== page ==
Related Articles Ginkgo biloba Leaf Extract Protects against Myocardial Injury via Attenuation of Endoplasmic Reticulum Stress in Streptozotocin-Induced Diabetic ApoE-/- Mice. Oxid Med Cell Longev. 2018;2018:2370617 Authors: Tian J, Liu Y, Liu Y, Chen K, Lyu S Abstract Diabetes was induced in high-fat diet-fed ApoE-/- mice via administration of low-dose streptozotocin (STZ) for five days. Mice were then treated with GBE (200 or 400 mg/kg) by gastric gavage daily for 12 weeks. Mice in the untreated diabetic group received saline instead, and nondiabetic C57BL/6J mice served as controls. Collagen І and ІІІ mRNA expression was measured by real-time PCR. TNF-α, IL-1β mRNA levels, and NF-κB expression were determined to analyze intramyocardial inflammation. Hallmarks of endoplasmic reticulum stress- (ERS-) related apoptosis pathways, including phosphorylated c-Jun N-terminal kinase (p-JNK), C/EBP homologous protein (CHOP), caspase-12, and cleaved caspase-3, were analyzed by Western blotting. Diabetic ApoE-/- myocardial injury was associated with increased cardiomyocyte apoptosis (increased expression of p-JNK, CHOP, caspase-12, and cleaved caspase-3), interstitial fibrosis (increased mRNA levels of collagen І and ІІІ), and inflammation (increased mRNA levels of TNF-α and IL-1β, and NF-κB expression). GBE at 200 and 400 mg/kg/day significantly attenuated cardiomyocyte apoptosis, collagen deposition, and inflammation in diabetic mice via inhibition of the p-JNK, CHOP, and caspase-12 pathways. Serum levels of the proinflammatory cytokines (IL-6, IL-1β, and TNF-α), blood glucose, and lipid profiles were also regulated by GBE treatment. GBE might be beneficial in the treatment of diabetic myocardial injury. PMID: 29682154 [PubMed - indexed for MEDLINE]

Associations of Mediterranean Diet and a Posteriori Derived Dietary Patterns with Breast and Lung Cancer Risk: A Case-Control Study.

Related Articles Associations of Mediterranean Diet and a Posteriori Derived Dietary Patterns with Breast and Lung Cancer Risk: A Case-Control Study. Nutrients. 2018 Apr 11;10(4): Authors: Krusinska B, Hawrysz I, Wadolowska L, Slowinska MA, Biernacki M, Czerwinska A, Golota JJ Abstract Lung cancer in men and breast cancer in women are the most commonly diagnosed cancers in Poland and worldwide. Results of studies involving dietary patterns (DPs) and breast or lung cancer risk in European countries outside the Mediterranean Sea region are limited and inconclusive. This study aimed to develop a 'Polish-adapted Mediterranean Diet' ('Polish-aMED') score, and then study the associations between the 'Polish-aMED' score and a posteriori-derived dietary patterns with breast or lung cancer risk in adult Poles. This pooled analysis of two case-control studies involved 560 subjects (280 men, 280 women) aged 40-75 years from Northeastern Poland. Diagnoses of breast cancer in 140 women and lung cancer in 140 men were found. The food frequency consumption of 21 selected food groups was collected using a 62-item Food Frequency Questionnaire (FFQ)-6. The 'Polish-adapted Mediterranean Diet' score which included eight items-vegetables, fruit, whole grain, fish, legumes, nuts and seeds-as well as the ratio of vegetable oils to animal fat and red and processed meat was developed (range: 0-8 points). Three DPs were identified in a Principal Component Analysis: 'Prudent', 'Non-healthy', 'Dressings and sweetened-low-fat dairy'. In a multiple logistic regression analysis, two models were created: crude, and adjusted for age, sex, type of cancer, Body Mass Index (BMI), socioeconomic status (SES) index, overall physical activity, smoking status and alcohol abuse. The risk of breast or lung cancer was lower in the average (3-5 points) and high (6-8 points) levels of the 'Polish-aMED' score compared to the low (0-2 points) level by 51% (odds ratio (OR): 0.49; 95% confidence interval (Cl): 0.30-0.80; p < 0.01; adjusted) and 63% (OR: 0.37; 95% Cl: 0.21-0.64; p < 0.001; adjusted), respectively. In the middle and upper tertiles compared to the bottom tertile of the 'Prudent' DP, the risk of cancer was lower by 38-43% (crude) but was not significant after adjustment for confounders. In the upper compared to the bottom tertile of the 'Non-healthy' DP, the risk of cancer was higher by 65% (OR: 1.65; 95% Cl: 1.05-2.59; p < 0.05; adjusted). In conclusion, the Polish adaptation of the Mediterranean diet could be considered for adults living in non-Mediterranean countries for the prevention of the breast or lung cancers. Future studies should explore the role of a traditional Mediterranean diet fitted to local dietary patterns of non-Mediterranean Europeans in cancer prevention. PMID: 29641468 [PubMed - indexed for MEDLINE]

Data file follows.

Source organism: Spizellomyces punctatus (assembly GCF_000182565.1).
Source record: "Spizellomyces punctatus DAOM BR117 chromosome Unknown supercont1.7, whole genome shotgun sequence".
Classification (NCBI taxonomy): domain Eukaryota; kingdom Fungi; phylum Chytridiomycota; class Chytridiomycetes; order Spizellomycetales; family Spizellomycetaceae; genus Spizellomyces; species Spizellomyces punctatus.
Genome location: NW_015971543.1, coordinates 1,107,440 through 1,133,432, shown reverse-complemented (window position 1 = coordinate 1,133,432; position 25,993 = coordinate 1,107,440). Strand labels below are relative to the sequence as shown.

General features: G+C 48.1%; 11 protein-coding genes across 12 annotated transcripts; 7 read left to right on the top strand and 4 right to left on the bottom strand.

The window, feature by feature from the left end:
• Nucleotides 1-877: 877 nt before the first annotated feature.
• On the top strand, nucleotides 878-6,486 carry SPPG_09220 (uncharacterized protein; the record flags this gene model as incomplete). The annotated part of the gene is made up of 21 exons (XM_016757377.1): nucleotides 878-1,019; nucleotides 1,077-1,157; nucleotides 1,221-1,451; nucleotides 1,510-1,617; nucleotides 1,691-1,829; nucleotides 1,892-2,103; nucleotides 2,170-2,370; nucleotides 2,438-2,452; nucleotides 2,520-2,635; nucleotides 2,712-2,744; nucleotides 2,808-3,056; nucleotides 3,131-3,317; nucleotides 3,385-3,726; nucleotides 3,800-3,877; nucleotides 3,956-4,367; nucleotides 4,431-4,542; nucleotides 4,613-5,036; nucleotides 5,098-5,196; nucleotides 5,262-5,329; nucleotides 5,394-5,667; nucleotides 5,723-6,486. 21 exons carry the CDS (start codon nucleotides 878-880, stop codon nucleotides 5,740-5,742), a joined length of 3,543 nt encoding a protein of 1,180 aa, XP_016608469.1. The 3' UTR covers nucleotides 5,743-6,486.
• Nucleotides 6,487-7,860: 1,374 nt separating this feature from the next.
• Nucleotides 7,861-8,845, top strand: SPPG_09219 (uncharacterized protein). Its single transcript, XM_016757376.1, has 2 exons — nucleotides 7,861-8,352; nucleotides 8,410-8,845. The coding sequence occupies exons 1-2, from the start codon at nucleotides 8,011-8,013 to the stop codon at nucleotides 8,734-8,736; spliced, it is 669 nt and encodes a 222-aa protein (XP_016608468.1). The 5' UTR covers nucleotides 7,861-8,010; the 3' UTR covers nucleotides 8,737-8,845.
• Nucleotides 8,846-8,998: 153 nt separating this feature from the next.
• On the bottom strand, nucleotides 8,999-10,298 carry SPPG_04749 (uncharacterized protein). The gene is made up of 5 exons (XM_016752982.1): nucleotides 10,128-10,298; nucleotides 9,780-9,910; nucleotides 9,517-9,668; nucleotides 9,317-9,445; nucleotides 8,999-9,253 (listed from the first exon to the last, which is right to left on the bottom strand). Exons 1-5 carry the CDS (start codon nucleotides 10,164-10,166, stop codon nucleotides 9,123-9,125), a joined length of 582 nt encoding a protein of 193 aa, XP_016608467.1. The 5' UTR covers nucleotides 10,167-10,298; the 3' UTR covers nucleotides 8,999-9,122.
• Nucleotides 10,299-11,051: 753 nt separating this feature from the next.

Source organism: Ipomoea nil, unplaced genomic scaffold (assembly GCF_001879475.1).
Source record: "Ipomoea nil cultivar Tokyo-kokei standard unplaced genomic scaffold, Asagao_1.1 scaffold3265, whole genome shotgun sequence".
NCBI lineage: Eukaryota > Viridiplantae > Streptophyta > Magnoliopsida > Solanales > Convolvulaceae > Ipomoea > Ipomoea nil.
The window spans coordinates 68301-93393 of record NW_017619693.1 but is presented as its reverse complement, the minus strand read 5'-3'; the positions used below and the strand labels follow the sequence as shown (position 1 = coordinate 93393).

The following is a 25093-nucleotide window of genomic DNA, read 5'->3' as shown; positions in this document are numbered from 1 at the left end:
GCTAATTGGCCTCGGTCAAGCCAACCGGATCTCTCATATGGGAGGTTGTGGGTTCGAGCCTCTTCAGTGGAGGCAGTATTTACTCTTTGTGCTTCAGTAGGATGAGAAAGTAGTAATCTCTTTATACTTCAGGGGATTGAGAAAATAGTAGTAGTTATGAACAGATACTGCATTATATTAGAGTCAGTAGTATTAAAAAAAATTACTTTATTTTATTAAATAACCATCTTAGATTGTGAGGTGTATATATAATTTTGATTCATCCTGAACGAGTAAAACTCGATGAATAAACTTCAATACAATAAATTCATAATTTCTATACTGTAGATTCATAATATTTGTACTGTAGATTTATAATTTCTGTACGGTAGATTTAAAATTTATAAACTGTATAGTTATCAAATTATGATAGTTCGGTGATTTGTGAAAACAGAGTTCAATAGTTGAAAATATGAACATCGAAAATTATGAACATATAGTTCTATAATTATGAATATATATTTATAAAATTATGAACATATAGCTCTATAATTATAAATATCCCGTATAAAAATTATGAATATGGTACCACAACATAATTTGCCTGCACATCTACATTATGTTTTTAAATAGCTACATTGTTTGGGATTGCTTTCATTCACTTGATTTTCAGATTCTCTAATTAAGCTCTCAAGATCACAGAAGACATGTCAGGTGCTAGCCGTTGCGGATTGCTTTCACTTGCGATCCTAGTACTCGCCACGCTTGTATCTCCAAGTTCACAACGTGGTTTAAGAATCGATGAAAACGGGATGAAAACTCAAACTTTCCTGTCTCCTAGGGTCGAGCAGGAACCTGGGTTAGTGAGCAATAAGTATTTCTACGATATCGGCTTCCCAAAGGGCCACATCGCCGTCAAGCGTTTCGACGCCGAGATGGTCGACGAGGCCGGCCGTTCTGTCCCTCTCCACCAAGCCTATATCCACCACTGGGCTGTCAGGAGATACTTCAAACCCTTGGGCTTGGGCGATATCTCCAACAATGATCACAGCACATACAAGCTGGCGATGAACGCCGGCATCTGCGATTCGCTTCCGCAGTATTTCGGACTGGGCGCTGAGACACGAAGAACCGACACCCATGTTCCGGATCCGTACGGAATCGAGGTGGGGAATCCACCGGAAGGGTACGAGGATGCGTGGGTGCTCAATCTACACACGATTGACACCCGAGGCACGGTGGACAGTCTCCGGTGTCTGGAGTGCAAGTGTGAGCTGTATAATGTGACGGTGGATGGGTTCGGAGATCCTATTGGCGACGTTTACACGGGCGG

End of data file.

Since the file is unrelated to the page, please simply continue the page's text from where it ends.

Effects of Different Dietary Interventions on Calcitriol, Parathyroid Hormone, Calcium, and Phosphorus: Results from the DASH Trial.